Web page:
"Hopefully, we can find a great deal of common ground
with Republicans" across a range of issues, said the 62-
year-old, a veteran of 15 years in Congress. "But where not,
we will put up the fight."
With her victory, Pelosi became the first woman
leader of either party in Congress. "I've been waiting
over 200 years," she quipped, but the triumph, when it
came, was an easy one. She defeated Rep. Harold Ford
Jr. of Tennessee on a vote of 177-29.
Pelosi takes the helm of a party that has been out of
power in the House for eight years, and suffered a dispirit-
ing loss of seats in last week's elections. She succeeds Rep.
Richard Gephardt of Missouri, who stepped down after four
terms as minority leader.
In the run-up to the leadership election, Pelosi's Democratic
critics had said her liberal brand of politics could pose a prob-
lem for a party struggling to regain a majority. But she moved

A 7

expected ROME
Pope makes first appearance before parliament

U.S. House Democrats yesterday chose Rep. Nancy Pelosi, left,
of California to serve as minority leader in Congress' lower house.
She will succeed Rep. Richard Gephardt, right, of Missouri.
to blunt such criticism in the hours before her election,
appointing Rep. John Spratt, a South Carolina moderate with
experience in military and budget issues, as her assistant.
And on Wednesday night, she was among a minority of
the Democratic rank and file to vote in favor of legislation
creating a Department of Homeland Security, a measure
that drew criticism from organized labor.

AN J.Ik

to pass
terror bill
WASHINGTON (AP) - The gov-
ernment would cover up to $90 bil-
lion annually in insurance claims
from future terrorist attacks under a
compromise bill that began advanc-
ing through Congress yesterday as
lawmakers sorted through their final
stack of legislation for the year.
The terrorism insurance bill cleared
a procedural hurdle in the House by
voice vote after telephone calls by
President Bush to Republican leaders
in recent days broke a yearlong log-
jam. Bush says the bill would invigor-
ate the drooping economy. To gain
crucial Democratic support, he had to
accept no limits on punitive damages,
which many Republicans consider a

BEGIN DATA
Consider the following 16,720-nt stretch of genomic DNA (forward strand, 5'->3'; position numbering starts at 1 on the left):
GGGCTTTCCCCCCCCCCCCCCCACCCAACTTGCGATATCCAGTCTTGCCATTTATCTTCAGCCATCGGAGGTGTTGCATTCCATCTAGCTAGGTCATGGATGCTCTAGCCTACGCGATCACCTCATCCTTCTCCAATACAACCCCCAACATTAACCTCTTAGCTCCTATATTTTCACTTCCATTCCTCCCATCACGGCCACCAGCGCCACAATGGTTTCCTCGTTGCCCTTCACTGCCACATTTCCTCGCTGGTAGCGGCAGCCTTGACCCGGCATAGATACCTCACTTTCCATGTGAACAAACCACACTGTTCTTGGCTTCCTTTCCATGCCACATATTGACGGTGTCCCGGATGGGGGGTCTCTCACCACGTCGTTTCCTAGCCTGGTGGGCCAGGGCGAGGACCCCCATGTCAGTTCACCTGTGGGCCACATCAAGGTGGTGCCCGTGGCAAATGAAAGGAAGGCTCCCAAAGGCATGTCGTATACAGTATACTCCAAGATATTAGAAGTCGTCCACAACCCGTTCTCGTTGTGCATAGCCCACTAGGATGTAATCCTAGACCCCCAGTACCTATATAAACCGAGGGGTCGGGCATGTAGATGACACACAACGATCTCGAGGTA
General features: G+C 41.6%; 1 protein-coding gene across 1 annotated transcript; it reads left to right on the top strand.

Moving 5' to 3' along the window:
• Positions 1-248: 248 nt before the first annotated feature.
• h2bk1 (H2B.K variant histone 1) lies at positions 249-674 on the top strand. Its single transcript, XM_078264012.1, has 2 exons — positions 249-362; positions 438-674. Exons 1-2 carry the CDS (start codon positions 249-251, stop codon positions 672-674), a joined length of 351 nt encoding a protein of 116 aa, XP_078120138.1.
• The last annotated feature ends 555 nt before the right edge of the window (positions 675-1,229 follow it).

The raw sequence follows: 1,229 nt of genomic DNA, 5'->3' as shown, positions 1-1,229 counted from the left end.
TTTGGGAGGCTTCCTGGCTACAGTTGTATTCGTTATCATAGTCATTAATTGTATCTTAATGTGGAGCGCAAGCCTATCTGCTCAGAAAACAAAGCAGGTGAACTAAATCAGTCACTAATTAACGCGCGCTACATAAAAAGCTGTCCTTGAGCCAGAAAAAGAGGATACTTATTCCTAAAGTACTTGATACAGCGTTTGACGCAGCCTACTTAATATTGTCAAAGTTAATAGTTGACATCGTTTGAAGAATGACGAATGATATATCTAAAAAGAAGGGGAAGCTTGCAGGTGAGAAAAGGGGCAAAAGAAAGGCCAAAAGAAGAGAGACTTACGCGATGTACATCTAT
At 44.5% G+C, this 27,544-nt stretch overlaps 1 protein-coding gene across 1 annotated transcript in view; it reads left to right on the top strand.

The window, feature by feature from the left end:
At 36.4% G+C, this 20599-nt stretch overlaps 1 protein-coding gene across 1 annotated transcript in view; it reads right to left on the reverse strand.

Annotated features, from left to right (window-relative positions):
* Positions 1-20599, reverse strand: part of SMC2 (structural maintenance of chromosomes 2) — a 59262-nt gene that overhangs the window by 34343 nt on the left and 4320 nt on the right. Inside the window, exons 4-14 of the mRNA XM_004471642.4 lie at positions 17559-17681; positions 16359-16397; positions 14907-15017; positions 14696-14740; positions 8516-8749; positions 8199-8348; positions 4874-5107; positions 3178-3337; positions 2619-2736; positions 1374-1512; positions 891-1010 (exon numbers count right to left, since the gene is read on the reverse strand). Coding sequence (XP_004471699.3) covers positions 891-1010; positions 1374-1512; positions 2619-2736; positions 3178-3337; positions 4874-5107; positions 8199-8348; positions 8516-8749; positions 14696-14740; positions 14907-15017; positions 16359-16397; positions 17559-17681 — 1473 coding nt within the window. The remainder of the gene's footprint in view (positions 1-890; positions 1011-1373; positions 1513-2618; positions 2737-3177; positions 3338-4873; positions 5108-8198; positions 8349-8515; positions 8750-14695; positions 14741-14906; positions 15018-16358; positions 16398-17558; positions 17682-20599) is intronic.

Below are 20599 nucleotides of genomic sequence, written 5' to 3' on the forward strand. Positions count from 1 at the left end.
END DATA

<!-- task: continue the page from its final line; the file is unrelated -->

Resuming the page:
boon to trial lawyers usually allied
with Democrats.
"This legislation will put hardhats
back to work, create construction
jobs, improve the legal process and
protect taxpayers," White House
spokesman Scott McClellan said.
Shortly before the House swung
into action, the Senate approved a
bill aimed at thwarting terrorism at
the country's 361 seaports, which
are considered especially vulnerable
to such attacks. Senators voted 95-0
for legislation requiring ports to
develop security plans, though the
measure lacked most of the hun-
dreds of millions or more that such
safeguards Would cost.
The activity came as the lame-duck
107th Congress tried squeezing out a
last batch of bills before its end. The
House was hoping to adjourn for the
year Thursday night.
RAMADAN
Continued from Page UA
childbirth are excused from the practice.
With the number of days and months in
the Islamic calendar fluctuating from
year to year, the beginning of Ramadan
fell on Nov. 6 this year.
"Fasting gives us a new spirit and
opportunity to help the needy, because
giving charity is a part of fasting,"
Ozdemir said. "Through fasting, we
experience hunger and thirst, and we
sympathize with those in the world who
have little to eat every day.
"In addition, we must continue to
work even when you are hungry."
Ozdemir said that helping those in
need is an important aspect of Ramadan.
"People often invite one another to
their houses, don't discriminate
between poor and rich or Christian
and Jew," he said.
"Few challenges loom further than
understanding others' viewpoints.
Better understanding and peaceful
relations are not only good, but also
essential. Justice entitles everyone to
the basic necessity of life. Compas-
sion for fellow man is true thankful-
ness," he added.
Potter said that the theme of charity is
related to an understanding of the nature
of God found in Jewish doctrine.
Mucahit Bilici, a member of the Mus-
lim Graduate Students Association, also
said he sees the day of fasting as an